Sunday, June 4, 2006

The properties of propaganda part 2

There are two ways to accomplish this, subsidies and force. The state may subsidize artists who produce acceptable artworks (which basically amounts to subcontracting propaganda), or it may threaten to revoke a licence to any artist who does not follow these same guidelines (licences are the easiest way to implement threat-based control). The example of artists also illustrates that, while propaganda starts from the ruling class, it is not exclusively the work of the ruling class. So we cannot let our guard down on the basis of a specific message being delivered by a private organization or corporation.

Look at the most popular television shows today, that glorify policemen and politicians, and movies that glorify war. These are the biggest agents of force. The biggest agents of progress - private industry and science - are villified, or at best seen as tools for a greater goal. Even nature shows nowadays can't show us animals without giving us a broadside of environmentalist propaganda.

The second property of propaganda is that its role is not to convince you to adopt something by appealing to your value system (as advertisement does), but rather to align your value system with that of the ruling class. This implies a marginalization of self-interest, individualism, and rationality.

In this regard we can compare political propaganda to religious doctrines. Both appeal to man's desire to conform and his risk-aversion. Both try to use this leverage to get him to deny his own values and inherent compassion in favour of the values of his rulers. Propaganda would be worthless without the mental acceptance of its targets, as people simply do not accept lies without question. Most of us are indoctrined from early childhood to believe in God and the state, and thus are naturally brainwashed to accept propaganda lies.

One aspect which is not touched by the previous definitions is that of the argument from morality. Propaganda is especially suited for a duplicitous use of morality, because after all propaganda aims to change one's personal morality. Of course, any propaganda has to deliberately ignore the coercive principles underpinning any statist moral argument, because that would expose it as fraudulent.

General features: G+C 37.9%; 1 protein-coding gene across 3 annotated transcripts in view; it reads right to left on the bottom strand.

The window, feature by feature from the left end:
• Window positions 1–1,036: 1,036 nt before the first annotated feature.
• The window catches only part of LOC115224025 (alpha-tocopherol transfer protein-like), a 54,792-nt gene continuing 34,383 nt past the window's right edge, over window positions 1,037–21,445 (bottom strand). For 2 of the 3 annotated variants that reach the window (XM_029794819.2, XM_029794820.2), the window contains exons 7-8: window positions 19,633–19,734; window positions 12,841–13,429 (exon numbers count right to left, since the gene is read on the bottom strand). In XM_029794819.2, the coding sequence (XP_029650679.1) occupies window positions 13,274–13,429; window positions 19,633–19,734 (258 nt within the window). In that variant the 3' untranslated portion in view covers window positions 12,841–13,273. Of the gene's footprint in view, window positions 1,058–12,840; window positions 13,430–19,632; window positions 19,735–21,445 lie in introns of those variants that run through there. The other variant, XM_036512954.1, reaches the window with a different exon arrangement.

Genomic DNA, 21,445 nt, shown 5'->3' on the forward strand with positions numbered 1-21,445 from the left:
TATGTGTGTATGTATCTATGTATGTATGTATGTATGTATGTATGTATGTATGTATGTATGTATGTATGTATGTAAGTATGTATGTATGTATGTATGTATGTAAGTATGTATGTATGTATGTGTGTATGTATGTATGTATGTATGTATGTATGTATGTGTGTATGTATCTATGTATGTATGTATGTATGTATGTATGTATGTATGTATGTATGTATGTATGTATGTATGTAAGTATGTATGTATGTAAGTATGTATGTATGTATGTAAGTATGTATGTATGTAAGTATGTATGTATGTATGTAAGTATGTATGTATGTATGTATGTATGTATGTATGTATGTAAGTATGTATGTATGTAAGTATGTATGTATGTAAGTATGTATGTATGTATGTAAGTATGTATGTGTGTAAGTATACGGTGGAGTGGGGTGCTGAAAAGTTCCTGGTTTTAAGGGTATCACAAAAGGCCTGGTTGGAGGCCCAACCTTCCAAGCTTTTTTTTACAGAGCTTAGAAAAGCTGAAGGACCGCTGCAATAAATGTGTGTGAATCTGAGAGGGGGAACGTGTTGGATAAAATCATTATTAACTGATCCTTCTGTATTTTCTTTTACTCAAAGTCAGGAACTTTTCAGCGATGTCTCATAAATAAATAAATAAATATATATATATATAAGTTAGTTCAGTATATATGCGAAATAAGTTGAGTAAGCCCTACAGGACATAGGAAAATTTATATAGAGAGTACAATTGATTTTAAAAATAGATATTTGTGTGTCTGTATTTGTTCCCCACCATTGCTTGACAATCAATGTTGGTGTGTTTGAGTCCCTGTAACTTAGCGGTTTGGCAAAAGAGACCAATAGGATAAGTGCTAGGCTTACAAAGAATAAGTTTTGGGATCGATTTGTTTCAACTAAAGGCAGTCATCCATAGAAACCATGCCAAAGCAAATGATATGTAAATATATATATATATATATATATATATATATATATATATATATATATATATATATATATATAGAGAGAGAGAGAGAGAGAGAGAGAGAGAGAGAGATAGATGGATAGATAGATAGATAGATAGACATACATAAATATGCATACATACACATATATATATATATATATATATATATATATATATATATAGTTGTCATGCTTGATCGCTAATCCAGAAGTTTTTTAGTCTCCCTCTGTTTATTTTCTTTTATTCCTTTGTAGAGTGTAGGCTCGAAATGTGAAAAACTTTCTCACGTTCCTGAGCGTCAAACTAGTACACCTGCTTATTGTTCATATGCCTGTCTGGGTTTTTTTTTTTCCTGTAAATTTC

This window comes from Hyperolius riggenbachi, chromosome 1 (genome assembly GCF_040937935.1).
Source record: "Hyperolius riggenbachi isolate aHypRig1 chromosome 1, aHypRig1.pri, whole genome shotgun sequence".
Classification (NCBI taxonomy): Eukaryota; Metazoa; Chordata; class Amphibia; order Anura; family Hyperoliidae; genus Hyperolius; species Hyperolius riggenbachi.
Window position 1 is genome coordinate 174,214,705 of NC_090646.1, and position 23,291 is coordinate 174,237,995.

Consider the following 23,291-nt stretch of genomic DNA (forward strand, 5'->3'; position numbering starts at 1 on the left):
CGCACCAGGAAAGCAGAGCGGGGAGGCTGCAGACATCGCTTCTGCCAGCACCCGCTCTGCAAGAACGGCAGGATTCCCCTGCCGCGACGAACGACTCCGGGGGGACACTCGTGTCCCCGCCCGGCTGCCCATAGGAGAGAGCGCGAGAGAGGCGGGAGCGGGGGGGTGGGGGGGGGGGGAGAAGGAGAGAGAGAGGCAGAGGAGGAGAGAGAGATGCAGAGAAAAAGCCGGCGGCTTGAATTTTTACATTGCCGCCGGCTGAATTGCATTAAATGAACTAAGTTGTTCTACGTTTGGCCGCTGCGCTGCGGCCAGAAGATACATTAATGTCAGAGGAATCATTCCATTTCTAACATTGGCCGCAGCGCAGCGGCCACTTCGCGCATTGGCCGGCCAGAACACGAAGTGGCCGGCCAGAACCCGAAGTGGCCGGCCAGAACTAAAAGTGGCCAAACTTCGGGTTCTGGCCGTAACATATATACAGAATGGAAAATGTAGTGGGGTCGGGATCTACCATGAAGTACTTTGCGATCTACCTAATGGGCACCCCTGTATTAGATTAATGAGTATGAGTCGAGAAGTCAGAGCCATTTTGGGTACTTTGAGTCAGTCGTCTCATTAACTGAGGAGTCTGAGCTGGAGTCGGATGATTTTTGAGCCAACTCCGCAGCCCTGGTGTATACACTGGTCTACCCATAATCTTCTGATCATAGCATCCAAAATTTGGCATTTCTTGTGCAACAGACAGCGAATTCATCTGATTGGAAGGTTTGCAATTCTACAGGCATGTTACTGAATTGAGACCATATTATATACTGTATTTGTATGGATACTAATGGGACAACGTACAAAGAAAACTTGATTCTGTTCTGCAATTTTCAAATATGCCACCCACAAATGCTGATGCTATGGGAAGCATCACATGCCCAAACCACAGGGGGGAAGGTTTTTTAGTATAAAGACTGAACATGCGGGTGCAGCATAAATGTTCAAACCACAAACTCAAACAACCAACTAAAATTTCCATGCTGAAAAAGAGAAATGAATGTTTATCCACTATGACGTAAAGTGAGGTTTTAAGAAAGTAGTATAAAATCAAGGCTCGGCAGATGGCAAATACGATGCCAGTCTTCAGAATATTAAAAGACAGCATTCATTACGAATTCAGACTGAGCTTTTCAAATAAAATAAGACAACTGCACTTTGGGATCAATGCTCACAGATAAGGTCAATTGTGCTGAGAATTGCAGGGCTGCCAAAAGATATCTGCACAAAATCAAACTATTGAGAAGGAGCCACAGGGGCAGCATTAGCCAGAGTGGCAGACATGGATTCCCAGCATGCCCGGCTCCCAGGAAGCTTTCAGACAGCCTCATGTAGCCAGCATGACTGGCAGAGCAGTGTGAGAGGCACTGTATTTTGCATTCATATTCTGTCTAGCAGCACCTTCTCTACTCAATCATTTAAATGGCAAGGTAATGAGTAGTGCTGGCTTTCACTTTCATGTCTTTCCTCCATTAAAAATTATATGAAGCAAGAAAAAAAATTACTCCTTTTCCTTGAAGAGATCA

For example, a proponent of socialized medicine may argue that chaining medicine to the apparatus of government would be better for the least fortunate; that it exemplifies the principles of equality and security; that health care is a right. These arguments are all complete lies, but the biggest lie of all is the omission of how all of this is supposed to be accomplished in the first place. Are all the needed resources going to materialize from thin air ? Of course not. They will come at the point of a gun. That, and the fact that no government program ever works, is the only certainty in political affairs.

In fact, the argument from morality has been so monopolized by propaganda that, any time you hear someone use moral terms like "freedom", "values", "equality" or "ethics", you can be almost certain that they are lying (unless, of course, they are individualists, but that is rare in itself). This is why there is the utmost need of propaganda in times of war - war is in itself such a morally atrocious concept that it takes a lot of propaganda to dress it up in jingoistic language and make it look good. Propaganda seems to always be applied to support the most atrocious and absurd amongst the collectivist beliefs necessary to the state - war, the police monopoly, politico-science scares (including the most murderous organization in the United States, the FDA), and of course the most absurd of them all, democracy.

Can we now define propaganda from a market anarchist perspective ? I think so. Bytwerk's definition is succinct, but I would amend it to read : the systematic attempt to persuade a public to accept the value system of the ruling class through psychological manipulation, especially fallacious arguments from morality, with the goal of legitimizing the activities of the state. The ultimate goal of propaganda is to facilitate exploitation. A government without propaganda is generally hard to maintain, as free individuals will not tend to attribute legitimacy to an organized band of thieves. It is solely because of propaganda that democratic governments have been able to attain their full potential of exploitation.

7 comments:

Michael Badnarik said...

I loved your post.
I too hate America, democracy, and freedom.
Want to meet for lunch some time?

Francois Tremblay said...

Very funny. The real Michael Badnarik wouldn't fly a Nazi flag.

Michael Badnarik said...

Why not?

I am a true Social Darwinist, you Socialist Statist. I believe that anybody able to gain power has the right to do whatever they want!

Francois Tremblay said...

"I am a true Social Darwinist, you Socialist Statist. I believe that anybody able to gain power has the right to do whatever they want!"

Ah, you mean a dictator? That's nice, but this is a LIBERTARIAN blog. Go somewhere that caters to your extremist political beliefs.

Michael Badnarik said...

Are you suggesting that there should be interventions to stop people from gaining too muhc power?

Communist.

Francois Tremblay said...

"Are you suggesting that there should be interventions to stop people from gaining too muhc power?"

I am an anarchist, you idiot. I am against all political power. You're a piss-poor parody of libertarianism. Now get the fuck out of my blog, pathetic troll.

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